Though Sugarloaf is often called the best ski resort in the Northeast, it’s not for everybody, which may be one of the reasons its aficionados are so dedicated to it. Credit the long drive (about four hours from Boston) and the bitterly cold winter winds that can whip through the mountain’s higher reaches. But what are a few small inconveniences when balanced against such phenomenal skiing and small-town friendliness?
Opened for skiing in 1951, the resort came into its own in the 1970s with the construction of additional chairlifts and trailside condos. Today it’s got a continuous one-mountain vertical drop of 2,820 feet (the longest in the East); the only lift-served, above-treeline skiing in the East; 133 trails totaling more than 54 miles and accommodating everyone from kids to the most expert experts; two snow-boarding half-pipes (one of them Olympic quality) and three world-class terrain parks; and an alpine village that’s nicely glitz-free, keeping the focus on the snow. For the ultimate challenge, head to the Snowfields and take the very steep White Nitro run. The friendly, low-key atmosphere also makes Sugarloaf a great place to introduce kids to skiing, with a kids’ program that offers lessons as well as nonski activities for all ages.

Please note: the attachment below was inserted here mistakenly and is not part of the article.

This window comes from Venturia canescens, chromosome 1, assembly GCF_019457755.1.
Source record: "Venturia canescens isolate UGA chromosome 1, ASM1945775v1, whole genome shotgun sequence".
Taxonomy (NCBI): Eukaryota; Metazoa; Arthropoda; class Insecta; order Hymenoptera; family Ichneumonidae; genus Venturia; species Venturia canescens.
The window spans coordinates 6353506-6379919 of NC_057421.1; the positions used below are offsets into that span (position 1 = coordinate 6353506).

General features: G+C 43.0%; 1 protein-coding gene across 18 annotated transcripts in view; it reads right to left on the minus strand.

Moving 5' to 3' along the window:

Accommodations range from the Grand Summit, a classic mountain hotel with 120 rooms and stupendous views, to more than 1,000 mountainside condos and town-house apartments. Apres ski, stop by the Shipyard Brewhaus, a ski-in/ski-out pub managed by Portland’s Shipyard Brewing Company, Maine’s largest microbrewery.
In summer, Sugarloaf transforms into a golf resort, home to an 18-hoIe Robert Trent Jones course that’s consistently rated the best in Maine and one of the top 100 courses in the country. It could well be the finest wilderness mountain course in America, carved from pine and white birch forests and stretching to nearly 7,000 yards.